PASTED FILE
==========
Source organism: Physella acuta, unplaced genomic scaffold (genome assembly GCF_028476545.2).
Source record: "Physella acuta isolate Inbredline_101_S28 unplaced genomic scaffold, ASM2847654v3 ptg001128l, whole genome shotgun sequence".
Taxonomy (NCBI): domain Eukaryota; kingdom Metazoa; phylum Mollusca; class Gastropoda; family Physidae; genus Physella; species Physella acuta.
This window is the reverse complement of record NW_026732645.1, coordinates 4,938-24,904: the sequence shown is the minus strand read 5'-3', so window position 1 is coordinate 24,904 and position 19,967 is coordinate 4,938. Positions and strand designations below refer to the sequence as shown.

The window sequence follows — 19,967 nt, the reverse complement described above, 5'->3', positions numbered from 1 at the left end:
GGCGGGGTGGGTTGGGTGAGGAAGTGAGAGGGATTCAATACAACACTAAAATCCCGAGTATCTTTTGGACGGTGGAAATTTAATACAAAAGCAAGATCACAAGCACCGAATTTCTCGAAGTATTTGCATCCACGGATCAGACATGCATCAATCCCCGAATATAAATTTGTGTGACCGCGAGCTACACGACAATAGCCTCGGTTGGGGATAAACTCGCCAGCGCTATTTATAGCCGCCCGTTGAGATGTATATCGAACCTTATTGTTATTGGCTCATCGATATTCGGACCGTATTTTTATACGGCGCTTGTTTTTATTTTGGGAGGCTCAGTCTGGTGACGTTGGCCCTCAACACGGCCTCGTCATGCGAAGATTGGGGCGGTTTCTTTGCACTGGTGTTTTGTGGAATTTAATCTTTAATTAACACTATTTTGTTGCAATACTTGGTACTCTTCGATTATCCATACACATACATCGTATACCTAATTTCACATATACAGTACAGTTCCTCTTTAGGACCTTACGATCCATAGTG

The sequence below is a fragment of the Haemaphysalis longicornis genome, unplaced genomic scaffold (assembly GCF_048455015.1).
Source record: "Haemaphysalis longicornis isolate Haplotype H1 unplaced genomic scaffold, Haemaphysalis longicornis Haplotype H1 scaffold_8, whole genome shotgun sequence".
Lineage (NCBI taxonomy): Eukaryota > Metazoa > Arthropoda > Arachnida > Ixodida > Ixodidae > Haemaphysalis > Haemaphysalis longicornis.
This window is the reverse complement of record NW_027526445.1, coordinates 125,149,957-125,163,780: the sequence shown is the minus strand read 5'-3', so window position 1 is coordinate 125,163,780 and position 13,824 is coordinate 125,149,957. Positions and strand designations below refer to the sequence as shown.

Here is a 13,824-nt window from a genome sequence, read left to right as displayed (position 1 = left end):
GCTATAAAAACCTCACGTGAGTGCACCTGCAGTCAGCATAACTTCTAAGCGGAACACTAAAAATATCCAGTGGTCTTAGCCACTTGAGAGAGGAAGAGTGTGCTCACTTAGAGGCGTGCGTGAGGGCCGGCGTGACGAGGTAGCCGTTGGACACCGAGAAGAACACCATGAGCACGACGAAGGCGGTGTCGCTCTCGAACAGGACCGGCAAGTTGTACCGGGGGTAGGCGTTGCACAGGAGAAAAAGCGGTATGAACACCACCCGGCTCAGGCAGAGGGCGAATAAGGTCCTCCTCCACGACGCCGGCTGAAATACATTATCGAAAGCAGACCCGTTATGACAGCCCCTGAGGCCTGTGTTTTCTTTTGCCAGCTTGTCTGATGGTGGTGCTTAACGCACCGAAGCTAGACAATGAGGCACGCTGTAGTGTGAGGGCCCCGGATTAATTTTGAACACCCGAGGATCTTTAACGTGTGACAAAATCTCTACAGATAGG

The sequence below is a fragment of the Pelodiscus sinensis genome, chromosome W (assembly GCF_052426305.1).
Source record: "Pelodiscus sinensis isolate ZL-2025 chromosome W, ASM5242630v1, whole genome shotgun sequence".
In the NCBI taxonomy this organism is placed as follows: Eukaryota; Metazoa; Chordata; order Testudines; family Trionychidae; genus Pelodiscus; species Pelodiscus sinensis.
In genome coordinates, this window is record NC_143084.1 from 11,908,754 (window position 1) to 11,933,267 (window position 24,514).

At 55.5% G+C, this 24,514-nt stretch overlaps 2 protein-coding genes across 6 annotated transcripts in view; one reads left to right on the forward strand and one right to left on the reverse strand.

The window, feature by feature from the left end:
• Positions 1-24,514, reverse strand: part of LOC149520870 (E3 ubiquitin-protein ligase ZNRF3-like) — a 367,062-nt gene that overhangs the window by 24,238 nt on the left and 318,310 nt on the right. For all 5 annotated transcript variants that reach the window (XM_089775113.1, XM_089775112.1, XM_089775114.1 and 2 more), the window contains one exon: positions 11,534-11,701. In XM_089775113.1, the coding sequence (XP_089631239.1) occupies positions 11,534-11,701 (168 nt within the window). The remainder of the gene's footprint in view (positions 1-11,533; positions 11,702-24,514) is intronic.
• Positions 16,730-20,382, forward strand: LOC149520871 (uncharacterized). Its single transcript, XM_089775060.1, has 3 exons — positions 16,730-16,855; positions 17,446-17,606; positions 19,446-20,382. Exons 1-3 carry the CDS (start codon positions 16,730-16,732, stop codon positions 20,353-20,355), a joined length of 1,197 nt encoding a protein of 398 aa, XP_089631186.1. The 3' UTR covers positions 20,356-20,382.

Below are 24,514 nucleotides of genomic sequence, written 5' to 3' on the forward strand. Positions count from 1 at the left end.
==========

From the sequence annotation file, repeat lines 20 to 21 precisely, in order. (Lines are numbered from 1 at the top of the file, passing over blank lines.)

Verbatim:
• Positions 16,730-20,382, forward strand: LOC149520871 (uncharacterized). Its single transcript, XM_089775060.1, has 3 exons — positions 16,730-16,855; positions 17,446-17,606; positions 19,446-20,382. Exons 1-3 carry the CDS (start codon positions 16,730-16,732, stop codon positions 20,353-20,355), a joined length of 1,197 nt encoding a protein of 398 aa, XP_089631186.1. The 3' UTR covers positions 20,356-20,382.

Below are 24,514 nucleotides of genomic sequence, written 5' to 3' on the forward strand. Positions count from 1 at the left end.